Once she is gone, Cléante and Dorine discuss the problem of Tartuffe, worrying that the hypocrite has Orgon completely under his power. Elmire, Damis, and Mariane reenter, worriedly discussing Mariane’s impending wedding to her beloved, Valère. They believe that Tartuffe has turned Orgon against the match. Damis is particularly concerned, since the ruin of this match would dash his own hopes to marry Valère’s sister. Hearing Orgon approaching, all but Dorine and Cléante retire. Upon Orgon’s arrival, Cléante witnesses firsthand his brother-in-law’s obsession with Tartuffe: as Dorine tries to tell Orgon of Elmire’s recent illness, Orgon repeatedly asks about Tartuffe’s well-being. Even though Dorine tells him of Tartuffe’s greed and gluttony, Orgon responds only with, “Poor fellow!” to great comic effect. Once Dorine leaves, Cléante tries to make Orgon understand how ridiculous he is acting. Orgon tries to defend Tartuffe to Cléante, but cannot even articulate his virtues, simply calling him, “A man who…a man who…an excellent man.” Despite this vagueness, however, Orgon asserts that he no longer feels any earthly cares: “My mother, children, brother, and wife could die,/ And I’d not feel a single moment’s pain.” Orgon, still trying to convince Cléante, describes his first meetings with Tartuffe, during which the hypocrite would ostentatiously and loudly pray at church everyday, showing off his charity and piety, and rejoicing in his decision to make Tartuffe a part of his household. Cléante tries to explain to Orgon that there is a difference between appearance and sincerity, and begs him to listen to moderation and reason. Lastly, he asks Orgon if he intends to break Mariane’s engagement to Valère. Orgon, however, refuses to answer, and exits. Cléante worries that there will be trouble, and decides to go warn Valère.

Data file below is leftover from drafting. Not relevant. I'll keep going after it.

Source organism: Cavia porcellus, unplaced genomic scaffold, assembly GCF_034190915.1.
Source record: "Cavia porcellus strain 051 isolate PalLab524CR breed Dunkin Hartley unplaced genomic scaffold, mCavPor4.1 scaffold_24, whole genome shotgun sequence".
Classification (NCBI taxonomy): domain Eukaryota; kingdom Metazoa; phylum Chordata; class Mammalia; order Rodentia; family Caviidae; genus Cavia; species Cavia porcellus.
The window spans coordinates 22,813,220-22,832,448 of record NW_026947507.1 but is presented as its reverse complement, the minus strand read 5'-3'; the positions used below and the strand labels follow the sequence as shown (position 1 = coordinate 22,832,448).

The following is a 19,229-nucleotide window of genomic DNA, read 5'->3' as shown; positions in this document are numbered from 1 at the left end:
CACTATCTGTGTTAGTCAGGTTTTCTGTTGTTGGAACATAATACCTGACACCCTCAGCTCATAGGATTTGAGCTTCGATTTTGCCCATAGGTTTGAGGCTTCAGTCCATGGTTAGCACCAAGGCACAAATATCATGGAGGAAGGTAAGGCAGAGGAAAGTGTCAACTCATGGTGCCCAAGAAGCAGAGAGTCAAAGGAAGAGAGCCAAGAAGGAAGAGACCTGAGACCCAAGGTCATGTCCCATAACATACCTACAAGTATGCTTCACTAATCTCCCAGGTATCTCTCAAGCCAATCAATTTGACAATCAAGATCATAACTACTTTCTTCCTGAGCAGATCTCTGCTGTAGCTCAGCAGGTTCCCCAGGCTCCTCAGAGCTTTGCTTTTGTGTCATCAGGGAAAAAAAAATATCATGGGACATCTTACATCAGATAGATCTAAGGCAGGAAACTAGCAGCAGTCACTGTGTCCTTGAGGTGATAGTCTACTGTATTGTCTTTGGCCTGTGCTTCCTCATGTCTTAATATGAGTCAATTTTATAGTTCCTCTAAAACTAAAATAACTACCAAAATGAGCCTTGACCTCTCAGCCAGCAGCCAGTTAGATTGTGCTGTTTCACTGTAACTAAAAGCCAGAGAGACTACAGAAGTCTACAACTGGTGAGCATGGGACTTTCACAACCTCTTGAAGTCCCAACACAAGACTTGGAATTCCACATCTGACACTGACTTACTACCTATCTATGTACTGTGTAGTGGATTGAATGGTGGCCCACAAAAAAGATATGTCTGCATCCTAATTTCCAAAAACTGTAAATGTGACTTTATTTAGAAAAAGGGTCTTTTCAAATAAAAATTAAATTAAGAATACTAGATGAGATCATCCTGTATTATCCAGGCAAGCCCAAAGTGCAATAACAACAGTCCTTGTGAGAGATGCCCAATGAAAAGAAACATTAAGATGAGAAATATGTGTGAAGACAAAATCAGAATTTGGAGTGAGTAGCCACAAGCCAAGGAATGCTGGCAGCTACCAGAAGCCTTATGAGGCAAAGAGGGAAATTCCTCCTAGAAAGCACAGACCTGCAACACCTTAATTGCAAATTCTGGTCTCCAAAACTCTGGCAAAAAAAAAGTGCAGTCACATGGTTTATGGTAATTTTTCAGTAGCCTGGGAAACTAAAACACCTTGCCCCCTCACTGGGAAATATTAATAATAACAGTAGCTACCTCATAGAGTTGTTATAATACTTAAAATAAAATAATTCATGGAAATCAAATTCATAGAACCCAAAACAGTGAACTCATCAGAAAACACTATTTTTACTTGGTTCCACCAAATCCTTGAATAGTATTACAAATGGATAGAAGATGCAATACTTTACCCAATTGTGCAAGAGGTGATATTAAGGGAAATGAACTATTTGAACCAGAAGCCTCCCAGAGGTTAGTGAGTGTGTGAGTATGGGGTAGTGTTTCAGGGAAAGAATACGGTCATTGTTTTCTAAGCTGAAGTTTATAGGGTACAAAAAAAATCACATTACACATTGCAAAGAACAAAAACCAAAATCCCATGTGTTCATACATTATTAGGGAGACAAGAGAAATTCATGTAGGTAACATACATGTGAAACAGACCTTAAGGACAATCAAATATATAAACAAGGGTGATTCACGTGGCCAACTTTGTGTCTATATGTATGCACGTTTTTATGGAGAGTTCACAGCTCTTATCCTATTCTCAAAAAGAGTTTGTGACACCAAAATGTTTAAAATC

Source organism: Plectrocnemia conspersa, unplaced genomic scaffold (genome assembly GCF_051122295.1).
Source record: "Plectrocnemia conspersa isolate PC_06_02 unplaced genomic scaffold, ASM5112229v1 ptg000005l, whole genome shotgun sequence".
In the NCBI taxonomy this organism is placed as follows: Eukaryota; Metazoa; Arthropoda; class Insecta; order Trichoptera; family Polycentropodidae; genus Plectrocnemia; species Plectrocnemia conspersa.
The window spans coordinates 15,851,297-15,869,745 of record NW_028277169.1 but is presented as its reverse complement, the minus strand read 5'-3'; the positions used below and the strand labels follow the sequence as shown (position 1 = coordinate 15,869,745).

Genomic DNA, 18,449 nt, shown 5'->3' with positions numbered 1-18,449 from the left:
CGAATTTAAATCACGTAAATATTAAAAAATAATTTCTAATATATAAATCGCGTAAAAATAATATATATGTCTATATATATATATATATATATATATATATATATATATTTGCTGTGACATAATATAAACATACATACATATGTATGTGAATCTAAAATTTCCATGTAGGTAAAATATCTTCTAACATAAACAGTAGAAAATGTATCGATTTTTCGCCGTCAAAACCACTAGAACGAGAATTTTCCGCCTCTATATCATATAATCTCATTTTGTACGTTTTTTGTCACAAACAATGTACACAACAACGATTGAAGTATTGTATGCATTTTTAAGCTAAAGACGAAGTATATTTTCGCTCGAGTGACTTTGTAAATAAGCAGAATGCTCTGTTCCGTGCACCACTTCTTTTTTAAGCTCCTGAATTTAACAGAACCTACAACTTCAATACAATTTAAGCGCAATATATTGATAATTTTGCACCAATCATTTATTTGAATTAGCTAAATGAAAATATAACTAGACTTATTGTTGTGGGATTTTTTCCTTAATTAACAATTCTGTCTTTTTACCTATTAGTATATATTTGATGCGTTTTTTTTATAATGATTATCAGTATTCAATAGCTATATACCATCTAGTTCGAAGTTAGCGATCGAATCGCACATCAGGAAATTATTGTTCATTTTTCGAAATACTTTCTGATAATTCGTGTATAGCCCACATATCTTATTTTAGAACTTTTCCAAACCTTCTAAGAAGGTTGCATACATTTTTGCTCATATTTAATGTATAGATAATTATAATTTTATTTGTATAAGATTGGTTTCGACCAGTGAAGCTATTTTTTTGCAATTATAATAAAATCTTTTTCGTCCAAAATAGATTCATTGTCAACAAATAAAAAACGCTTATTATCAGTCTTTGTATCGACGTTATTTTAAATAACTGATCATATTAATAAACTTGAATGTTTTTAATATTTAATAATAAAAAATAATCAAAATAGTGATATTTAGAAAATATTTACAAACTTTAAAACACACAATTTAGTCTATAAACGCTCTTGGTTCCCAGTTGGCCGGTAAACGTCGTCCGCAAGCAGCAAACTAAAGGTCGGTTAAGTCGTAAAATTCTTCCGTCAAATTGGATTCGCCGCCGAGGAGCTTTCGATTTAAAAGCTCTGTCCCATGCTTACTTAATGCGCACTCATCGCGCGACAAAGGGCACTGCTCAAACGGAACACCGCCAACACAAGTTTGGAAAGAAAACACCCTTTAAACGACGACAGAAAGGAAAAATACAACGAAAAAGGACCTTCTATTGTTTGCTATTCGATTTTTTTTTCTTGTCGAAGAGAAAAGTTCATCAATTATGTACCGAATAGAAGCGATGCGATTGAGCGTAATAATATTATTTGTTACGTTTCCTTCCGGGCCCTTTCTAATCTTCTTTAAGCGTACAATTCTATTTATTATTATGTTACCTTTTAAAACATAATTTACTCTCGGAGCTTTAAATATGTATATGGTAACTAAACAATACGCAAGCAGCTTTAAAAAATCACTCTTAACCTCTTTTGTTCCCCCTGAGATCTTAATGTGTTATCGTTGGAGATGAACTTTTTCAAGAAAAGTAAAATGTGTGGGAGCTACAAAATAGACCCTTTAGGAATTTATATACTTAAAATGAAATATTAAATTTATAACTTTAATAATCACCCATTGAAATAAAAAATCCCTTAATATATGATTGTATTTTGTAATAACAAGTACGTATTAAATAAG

As Act Two opens, Orgon announces to Mariane that he wishes for her to marry Tartuffe instead of Valère. Mariane is appalled, but she is also a dutiful and docile daughter who does not want to contradict her father. Luckily for her, the brash and fearless Dorine enters, and begins to ridicule the idea of a match between Mariane and Tartuffe. Orgon grows increasingly angry as Dorine continually interrupts, threatening and eventually attempting to strike her. Dorine stands firm, however, and at last Orgon leaves in frustration and anger. Once he is gone, Dorine berates Mariane for refusing to speak up for herself. Mariane responds that she cannot go against her father, but Dorine urges her to resist. She says that if Mariane will not fight to marry Valère, then she does not really love him, noting that there is a difference between professions of love and love itself. Mariane asserts that she will kill herself if forced to marry Tartuffe, but Dorine responds again with sarcasm, calling Mariane self-pitying. Mariane responds that any other course of action would be unmaidenly, and Dorine in turn tells her that she must secretly wish to be married to Tartuffe. Only once Mariane begs for her assistance will Dorine relent, agreeing to help her marry Valère—who, conveniently enough, has just appeared. The two lovers meet, but Mariane refuses to say that she will stand against her father, which creates a huge rift between the two, as each foolishly and emotionally attempts to hurt the other. The absurd fight comes to an end only when Dorine physically pulls the pair back towards each other and makes them hold hands, at which point they renew their vows of love. Dorine, who now must force them apart, wonders at the madness of lovers.